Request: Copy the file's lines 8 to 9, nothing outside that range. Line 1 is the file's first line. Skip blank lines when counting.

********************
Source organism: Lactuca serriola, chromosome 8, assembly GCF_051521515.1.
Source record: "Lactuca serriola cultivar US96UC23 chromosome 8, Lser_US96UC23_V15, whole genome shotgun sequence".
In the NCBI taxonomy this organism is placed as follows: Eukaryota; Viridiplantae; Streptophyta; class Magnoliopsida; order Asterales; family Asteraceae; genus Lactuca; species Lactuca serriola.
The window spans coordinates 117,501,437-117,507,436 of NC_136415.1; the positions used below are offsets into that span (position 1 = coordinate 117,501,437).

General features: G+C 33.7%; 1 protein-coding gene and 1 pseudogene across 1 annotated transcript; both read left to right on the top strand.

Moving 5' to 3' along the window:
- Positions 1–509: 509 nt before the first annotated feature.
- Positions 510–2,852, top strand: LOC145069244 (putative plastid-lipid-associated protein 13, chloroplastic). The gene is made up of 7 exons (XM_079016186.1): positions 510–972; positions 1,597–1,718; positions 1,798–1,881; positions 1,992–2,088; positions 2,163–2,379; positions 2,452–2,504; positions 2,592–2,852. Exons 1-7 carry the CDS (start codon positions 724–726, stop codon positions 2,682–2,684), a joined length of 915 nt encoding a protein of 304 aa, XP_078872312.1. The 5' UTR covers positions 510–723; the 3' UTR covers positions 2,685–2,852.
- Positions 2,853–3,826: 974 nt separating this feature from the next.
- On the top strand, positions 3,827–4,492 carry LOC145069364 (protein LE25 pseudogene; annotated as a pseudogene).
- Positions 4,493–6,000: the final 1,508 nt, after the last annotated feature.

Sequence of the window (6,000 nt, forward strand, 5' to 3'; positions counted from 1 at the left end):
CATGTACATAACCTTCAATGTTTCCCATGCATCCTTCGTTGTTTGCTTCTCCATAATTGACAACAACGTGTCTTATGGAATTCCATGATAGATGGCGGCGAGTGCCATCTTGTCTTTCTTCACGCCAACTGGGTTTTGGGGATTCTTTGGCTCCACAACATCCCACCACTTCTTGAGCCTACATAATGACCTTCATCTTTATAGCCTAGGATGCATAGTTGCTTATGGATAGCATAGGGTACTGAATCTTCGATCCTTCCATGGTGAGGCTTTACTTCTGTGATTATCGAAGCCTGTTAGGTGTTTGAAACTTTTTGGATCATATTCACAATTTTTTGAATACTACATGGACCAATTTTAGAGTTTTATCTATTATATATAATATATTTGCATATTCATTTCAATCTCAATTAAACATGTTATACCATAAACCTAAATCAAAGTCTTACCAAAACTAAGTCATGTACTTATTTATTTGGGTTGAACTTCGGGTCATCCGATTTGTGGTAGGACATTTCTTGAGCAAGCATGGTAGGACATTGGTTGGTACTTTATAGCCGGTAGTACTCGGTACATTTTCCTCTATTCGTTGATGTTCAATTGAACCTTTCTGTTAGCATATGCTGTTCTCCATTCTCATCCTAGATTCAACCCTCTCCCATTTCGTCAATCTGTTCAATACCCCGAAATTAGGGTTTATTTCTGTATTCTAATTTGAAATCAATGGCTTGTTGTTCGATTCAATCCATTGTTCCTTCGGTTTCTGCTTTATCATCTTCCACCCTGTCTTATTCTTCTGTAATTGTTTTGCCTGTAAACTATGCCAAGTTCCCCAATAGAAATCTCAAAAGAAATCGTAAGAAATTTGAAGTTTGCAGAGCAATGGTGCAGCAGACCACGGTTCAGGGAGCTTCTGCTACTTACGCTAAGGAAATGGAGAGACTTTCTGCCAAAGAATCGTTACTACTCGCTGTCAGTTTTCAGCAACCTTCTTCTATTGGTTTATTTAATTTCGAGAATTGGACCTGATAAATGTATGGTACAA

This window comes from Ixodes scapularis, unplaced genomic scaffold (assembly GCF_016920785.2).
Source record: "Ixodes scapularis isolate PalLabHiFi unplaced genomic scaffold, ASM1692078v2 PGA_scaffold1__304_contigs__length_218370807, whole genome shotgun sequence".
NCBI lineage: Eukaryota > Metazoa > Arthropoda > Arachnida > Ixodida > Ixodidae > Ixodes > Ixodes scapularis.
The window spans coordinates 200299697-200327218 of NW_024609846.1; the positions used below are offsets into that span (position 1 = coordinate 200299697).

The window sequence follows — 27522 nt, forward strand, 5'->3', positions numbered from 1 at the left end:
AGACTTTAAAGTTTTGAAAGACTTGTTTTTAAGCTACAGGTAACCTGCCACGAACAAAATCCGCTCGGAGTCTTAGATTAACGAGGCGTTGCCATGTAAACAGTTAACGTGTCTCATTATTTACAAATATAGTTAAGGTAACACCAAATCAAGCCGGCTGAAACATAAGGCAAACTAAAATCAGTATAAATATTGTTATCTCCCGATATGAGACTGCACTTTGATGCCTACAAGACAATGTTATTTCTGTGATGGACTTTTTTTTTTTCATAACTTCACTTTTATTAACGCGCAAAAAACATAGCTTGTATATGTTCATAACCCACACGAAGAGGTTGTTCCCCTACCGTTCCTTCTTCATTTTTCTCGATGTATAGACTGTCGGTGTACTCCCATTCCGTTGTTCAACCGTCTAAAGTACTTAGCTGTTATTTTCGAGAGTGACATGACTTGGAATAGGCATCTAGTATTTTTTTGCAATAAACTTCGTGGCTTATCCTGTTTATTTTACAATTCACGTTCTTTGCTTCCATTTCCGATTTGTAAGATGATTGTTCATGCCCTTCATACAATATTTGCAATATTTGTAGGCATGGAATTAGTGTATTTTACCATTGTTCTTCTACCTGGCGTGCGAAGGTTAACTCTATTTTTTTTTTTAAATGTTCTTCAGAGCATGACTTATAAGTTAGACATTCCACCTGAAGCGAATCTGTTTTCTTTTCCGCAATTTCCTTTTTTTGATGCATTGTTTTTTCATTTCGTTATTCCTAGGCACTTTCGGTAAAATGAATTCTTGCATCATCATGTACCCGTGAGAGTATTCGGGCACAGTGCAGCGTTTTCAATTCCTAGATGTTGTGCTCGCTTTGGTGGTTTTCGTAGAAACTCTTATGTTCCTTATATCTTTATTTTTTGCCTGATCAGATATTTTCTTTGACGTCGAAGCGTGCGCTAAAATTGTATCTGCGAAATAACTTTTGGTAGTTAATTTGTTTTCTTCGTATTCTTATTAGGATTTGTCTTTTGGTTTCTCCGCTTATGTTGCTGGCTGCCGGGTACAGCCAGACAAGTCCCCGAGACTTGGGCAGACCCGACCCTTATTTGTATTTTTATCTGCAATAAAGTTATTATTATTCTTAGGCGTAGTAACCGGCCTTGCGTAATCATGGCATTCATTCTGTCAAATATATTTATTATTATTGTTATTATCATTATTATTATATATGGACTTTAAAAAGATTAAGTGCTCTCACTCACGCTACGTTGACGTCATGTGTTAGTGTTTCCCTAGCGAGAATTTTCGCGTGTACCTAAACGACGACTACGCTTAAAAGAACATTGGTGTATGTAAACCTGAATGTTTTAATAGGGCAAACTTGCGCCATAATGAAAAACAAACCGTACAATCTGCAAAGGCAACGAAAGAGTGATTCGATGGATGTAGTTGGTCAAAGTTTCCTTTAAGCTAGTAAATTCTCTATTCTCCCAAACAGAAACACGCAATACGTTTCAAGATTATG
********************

- Positions 510–2,852, top strand: LOC145069244 (putative plastid-lipid-associated protein 13, chloroplastic). The gene is made up of 7 exons (XM_079016186.1): positions 510–972; positions 1,597–1,718; positions 1,798–1,881; positions 1,992–2,088; positions 2,163–2,379; positions 2,452–2,504; positions 2,592–2,852. Exons 1-7 carry the CDS (start codon positions 724–726, stop codon positions 2,682–2,684), a joined length of 915 nt encoding a protein of 304 aa, XP_078872312.1. The 5' UTR covers positions 510–723; the 3' UTR covers positions 2,685–2,852.
- Positions 2,853–3,826: 974 nt separating this feature from the next.